Baghdad's newly appointed National Security Adviser Muwaffak al-Ruba'i, who stepped down as a member of the governing council to take up his new job, threatened the Baghdad bureaus of Al-Jazeera and Al-Arabiya with closure if they "continue to incite violence and sedition." "If they continue reporting in the way they are reporting now," he said, "there is no question that they should be shut down in this country". In the past, Coalition authorities have shown displeasure at their coverage by shutting down al-Arabiya's Baghdad operations for two months, and restricting Al-Jazeera's access to the Governing Council for one month. The organization Reporters Without Borders criticized al-Ruba'i's comments: "The threats of closure and expulsion ...towards Al-Jazeera and Al-Arabiya do not help establish a climate of trust between journalists and the authorities."

The Coalition Provisional Authority (CPA) is so concerned about the images and reporting appearing in Arabic media that it's set up a "war room" dedicated to identifying unverified or biased reports, so that they can be quickly refuted. In one example of what the CPA determined to be biased reporting, Al-Jazeera reporter Ahmad Mansour was cited for broadcasting that Al-Jazeera was being targeted. "Last night we were targeted by some tanks, twice," he was quoted as saying. "But we escaped. The U.S. wants us out of Fallujah, but we will stay." The CPA's response: "We value the right of any organization to exercise freedom of speech, so long as this is done responsibly. We only want Al-Jazeera to recognize the immense responsibility it has to its viewers to provide an objective view of events...Reporting from a field of conflict is hazardous for any journalist," he added. "Coalition forces only target combatants."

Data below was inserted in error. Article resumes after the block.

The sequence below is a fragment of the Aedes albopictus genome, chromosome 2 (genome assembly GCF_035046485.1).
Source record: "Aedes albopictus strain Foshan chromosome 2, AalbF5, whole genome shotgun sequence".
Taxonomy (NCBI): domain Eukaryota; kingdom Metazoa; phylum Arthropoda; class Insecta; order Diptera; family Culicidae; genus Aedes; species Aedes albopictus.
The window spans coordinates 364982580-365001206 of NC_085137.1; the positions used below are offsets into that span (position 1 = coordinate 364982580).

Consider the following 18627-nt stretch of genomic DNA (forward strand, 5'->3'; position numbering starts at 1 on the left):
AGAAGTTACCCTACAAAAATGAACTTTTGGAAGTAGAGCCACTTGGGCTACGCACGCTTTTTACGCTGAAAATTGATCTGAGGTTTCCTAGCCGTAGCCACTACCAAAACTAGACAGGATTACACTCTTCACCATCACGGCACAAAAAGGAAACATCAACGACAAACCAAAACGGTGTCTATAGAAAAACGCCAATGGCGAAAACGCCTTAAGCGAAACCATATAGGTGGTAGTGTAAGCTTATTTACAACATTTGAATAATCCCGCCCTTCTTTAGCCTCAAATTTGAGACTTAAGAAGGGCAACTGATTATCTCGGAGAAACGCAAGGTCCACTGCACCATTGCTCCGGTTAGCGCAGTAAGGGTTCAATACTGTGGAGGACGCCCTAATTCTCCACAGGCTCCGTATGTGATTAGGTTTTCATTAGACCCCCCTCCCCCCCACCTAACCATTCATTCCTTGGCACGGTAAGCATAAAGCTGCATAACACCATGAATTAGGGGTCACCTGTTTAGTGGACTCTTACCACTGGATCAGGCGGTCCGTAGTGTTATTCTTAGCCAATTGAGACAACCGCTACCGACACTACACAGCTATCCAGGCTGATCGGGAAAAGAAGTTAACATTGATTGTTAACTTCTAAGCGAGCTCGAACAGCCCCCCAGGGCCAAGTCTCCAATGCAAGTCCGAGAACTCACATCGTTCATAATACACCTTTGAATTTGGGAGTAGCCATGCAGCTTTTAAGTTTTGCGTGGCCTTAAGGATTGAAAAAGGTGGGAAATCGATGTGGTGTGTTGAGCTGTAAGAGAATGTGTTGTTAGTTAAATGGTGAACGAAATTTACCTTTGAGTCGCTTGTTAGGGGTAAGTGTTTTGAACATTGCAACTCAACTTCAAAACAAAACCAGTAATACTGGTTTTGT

The Coalition's dissatisfaction with Al-Jazeera, a satellite television station based in Qatar, has been intense enough for U.S. secretary of State Colin Powell to raise the issue with the foreign minister of Qatar, whose government provides funds to the station. (Washington would like Qatar authorities to stop bankrolling the station.) "The false reporting is reporting that we're using cluster bombs in places where we're not using cluster bombs, that we're attacking mosques in places where we're not attacking mosques, or that we're killing people in places where we didn't kill people," said State Department spokesman Richard Boucher, who called the coverage "inflammatory." Al-Jazeera, often referred to as the Arab world's CNN, is widely viewed in the Middle East, where many see it as more credible than Western news channels.

Now the tussling over Fallujah has escalated into a battle of perceptions, both within Iraq's borders and without. Recent days have seen an international chorus denouncing U.S. military action in Fallujah. "Violent military action by an occupying power against inhabitants of an occupied country will only make matters worse," said U.N. Secretary-General Kofi Annan. "[It's] time for those who prefer restraint and dialogue to make their voices heard."